Boundary Variables

The boundaries created in group sequential trials depend on the type of the alternative hypothesis and the early stopping criterion. Table 81.2 shows the boundaries created with various design specifications.

 Specifications Boundary Variables Alternative Lower Upper Hypothesis Early Stopping Alpha Beta Beta Alpha Lower Accept X Reject X Accept/Reject X X Upper Accept X Reject X Accept/Reject X X Two-sided Accept X X Reject X X Accept/Reject X X X X

Up to four different boundaries can be generated in a group sequential design:

• the upper boundary, used to reject the null hypothesis in favor of an upper alternative hypothesis

• the upper boundary, used to accept the null hypothesis with an upper alternative hypothesis

• the lower boundary, used to accept the null hypothesis with a lower alternative hypothesis

• the lower boundary, used to reject the null hypothesis in favor of a lower alternative hypothesis

For a two-sided design, the null hypothesis is accepted only if both the null hypothesis is accepted with an upper alternative hypothesis and the null hypothesis is accepted with a lower alternative hypothesis.

For a one-sided design with a lower alternative, only the lower boundaries are created. Similarly, for a one-sided design with an upper alternative, only the upper boundaries are created. For example, Figure 81.19 shows the boundary plot for a one-sided test with an upper alternative.

Figure 81.19 Boundary Plot for One-Sided Test Figure 81.19 corresponds to a one-sided sequential design with early stopping to reject or accept the null hypothesis. For a sequential test with early stopping only to reject the null hypothesis, there are no acceptance boundary values at interim stages. The acceptance boundary value and its associated acceptance region are displayed only at the final stage. Similarly, for a sequential test with early stopping only to accept the null hypothesis, there are no rejection boundary values at interim stages. The rejection boundary value and its associated rejection region are displayed only at the final stage.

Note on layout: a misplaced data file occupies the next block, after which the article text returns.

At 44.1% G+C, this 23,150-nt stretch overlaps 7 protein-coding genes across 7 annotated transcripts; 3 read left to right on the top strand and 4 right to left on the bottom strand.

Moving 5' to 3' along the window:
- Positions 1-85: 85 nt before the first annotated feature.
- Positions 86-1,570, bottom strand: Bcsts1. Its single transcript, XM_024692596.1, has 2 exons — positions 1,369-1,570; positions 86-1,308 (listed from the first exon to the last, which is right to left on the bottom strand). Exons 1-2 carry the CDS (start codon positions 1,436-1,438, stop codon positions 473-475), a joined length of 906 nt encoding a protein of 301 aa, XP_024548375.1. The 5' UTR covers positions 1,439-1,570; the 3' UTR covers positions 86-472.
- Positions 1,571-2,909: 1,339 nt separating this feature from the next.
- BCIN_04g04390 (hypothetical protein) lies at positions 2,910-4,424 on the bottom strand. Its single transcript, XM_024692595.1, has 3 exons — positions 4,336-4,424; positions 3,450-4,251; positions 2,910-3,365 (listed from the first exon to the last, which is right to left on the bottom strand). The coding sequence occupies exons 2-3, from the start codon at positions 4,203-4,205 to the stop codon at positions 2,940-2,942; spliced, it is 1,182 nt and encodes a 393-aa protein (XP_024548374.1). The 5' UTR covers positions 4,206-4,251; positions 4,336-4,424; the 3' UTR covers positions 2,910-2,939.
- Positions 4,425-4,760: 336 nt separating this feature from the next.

For a two-sided design, both the lower and upper boundaries are created. For a design with early stopping to reject the null hypothesis, boundaries are created. Similarly, for a design with early stopping to accept the null hypothesis, boundaries are created. For a design with early stopping to accept or reject the null hypothesis, both the and boundaries are created.

For example, Figure 81.20 shows the boundary plot for a two-sided test.

Figure 81.20 Boundary Plot for Two-Sided Test Figure 81.20 corresponds to a two-sided sequential design with early stopping to reject or accept the null hypothesis. For a sequential test with early stopping only to reject the null hypothesis, there are no acceptance boundary values at interim stages. The acceptance boundary value and its associated acceptance region are displayed only at the final stage. Similarly, for a sequential test with early stopping only to accept the null hypothesis, there are no rejection boundary values at interim stages. The rejection boundary value and its associated rejection region are displayed only at the final stage.